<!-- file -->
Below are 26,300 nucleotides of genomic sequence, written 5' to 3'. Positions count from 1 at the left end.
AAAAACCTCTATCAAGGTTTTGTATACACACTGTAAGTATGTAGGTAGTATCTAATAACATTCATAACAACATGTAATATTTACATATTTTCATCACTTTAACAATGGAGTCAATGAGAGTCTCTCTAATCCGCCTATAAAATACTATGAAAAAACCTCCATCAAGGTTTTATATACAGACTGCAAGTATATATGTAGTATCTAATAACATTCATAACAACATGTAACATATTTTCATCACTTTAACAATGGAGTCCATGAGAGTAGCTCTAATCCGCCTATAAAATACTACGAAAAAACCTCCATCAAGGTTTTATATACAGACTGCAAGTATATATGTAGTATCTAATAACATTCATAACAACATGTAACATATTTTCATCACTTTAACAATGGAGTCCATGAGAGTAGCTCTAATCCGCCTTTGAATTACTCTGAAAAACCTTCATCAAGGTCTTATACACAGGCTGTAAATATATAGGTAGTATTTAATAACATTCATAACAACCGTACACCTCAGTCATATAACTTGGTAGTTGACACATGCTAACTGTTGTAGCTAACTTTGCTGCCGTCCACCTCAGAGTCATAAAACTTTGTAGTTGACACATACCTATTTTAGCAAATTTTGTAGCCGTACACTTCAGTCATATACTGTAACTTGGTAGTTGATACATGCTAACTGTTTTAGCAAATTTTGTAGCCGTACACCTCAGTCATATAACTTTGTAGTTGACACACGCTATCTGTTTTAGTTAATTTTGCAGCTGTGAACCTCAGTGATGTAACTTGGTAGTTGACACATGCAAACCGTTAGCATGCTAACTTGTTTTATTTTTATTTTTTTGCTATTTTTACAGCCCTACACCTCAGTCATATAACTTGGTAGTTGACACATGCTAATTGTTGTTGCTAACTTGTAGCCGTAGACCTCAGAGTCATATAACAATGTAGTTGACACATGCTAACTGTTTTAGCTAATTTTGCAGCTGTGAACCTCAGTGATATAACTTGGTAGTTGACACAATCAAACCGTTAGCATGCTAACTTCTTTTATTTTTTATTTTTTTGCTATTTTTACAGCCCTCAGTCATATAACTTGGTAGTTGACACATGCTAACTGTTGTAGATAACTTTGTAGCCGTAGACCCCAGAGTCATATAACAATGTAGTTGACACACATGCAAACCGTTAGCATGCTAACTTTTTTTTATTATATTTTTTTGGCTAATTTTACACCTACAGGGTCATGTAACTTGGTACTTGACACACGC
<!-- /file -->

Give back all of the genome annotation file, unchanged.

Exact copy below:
Below are 26,300 nucleotides of genomic sequence, written 5' to 3'. Positions count from 1 at the left end.
AAAAACCTCTATCAAGGTTTTGTATACACACTGTAAGTATGTAGGTAGTATCTAATAACATTCATAACAACATGTAATATTTACATATTTTCATCACTTTAACAATGGAGTCAATGAGAGTCTCTCTAATCCGCCTATAAAATACTATGAAAAAACCTCCATCAAGGTTTTATATACAGACTGCAAGTATATATGTAGTATCTAATAACATTCATAACAACATGTAACATATTTTCATCACTTTAACAATGGAGTCCATGAGAGTAGCTCTAATCCGCCTATAAAATACTACGAAAAAACCTCCATCAAGGTTTTATATACAGACTGCAAGTATATATGTAGTATCTAATAACATTCATAACAACATGTAACATATTTTCATCACTTTAACAATGGAGTCCATGAGAGTAGCTCTAATCCGCCTTTGAATTACTCTGAAAAACCTTCATCAAGGTCTTATACACAGGCTGTAAATATATAGGTAGTATTTAATAACATTCATAACAACCGTACACCTCAGTCATATAACTTGGTAGTTGACACATGCTAACTGTTGTAGCTAACTTTGCTGCCGTCCACCTCAGAGTCATAAAACTTTGTAGTTGACACATACCTATTTTAGCAAATTTTGTAGCCGTACACTTCAGTCATATACTGTAACTTGGTAGTTGATACATGCTAACTGTTTTAGCAAATTTTGTAGCCGTACACCTCAGTCATATAACTTTGTAGTTGACACACGCTATCTGTTTTAGTTAATTTTGCAGCTGTGAACCTCAGTGATGTAACTTGGTAGTTGACACATGCAAACCGTTAGCATGCTAACTTGTTTTATTTTTATTTTTTTGCTATTTTTACAGCCCTACACCTCAGTCATATAACTTGGTAGTTGACACATGCTAATTGTTGTTGCTAACTTGTAGCCGTAGACCTCAGAGTCATATAACAATGTAGTTGACACATGCTAACTGTTTTAGCTAATTTTGCAGCTGTGAACCTCAGTGATATAACTTGGTAGTTGACACAATCAAACCGTTAGCATGCTAACTTCTTTTATTTTTTATTTTTTTGCTATTTTTACAGCCCTCAGTCATATAACTTGGTAGTTGACACATGCTAACTGTTGTAGATAACTTTGTAGCCGTAGACCCCAGAGTCATATAACAATGTAGTTGACACACATGCAAACCGTTAGCATGCTAACTTTTTTTTATTATATTTTTTTGGCTAATTTTACACCTACAGGGTCATGTAACTTGGTACTTGACACACGC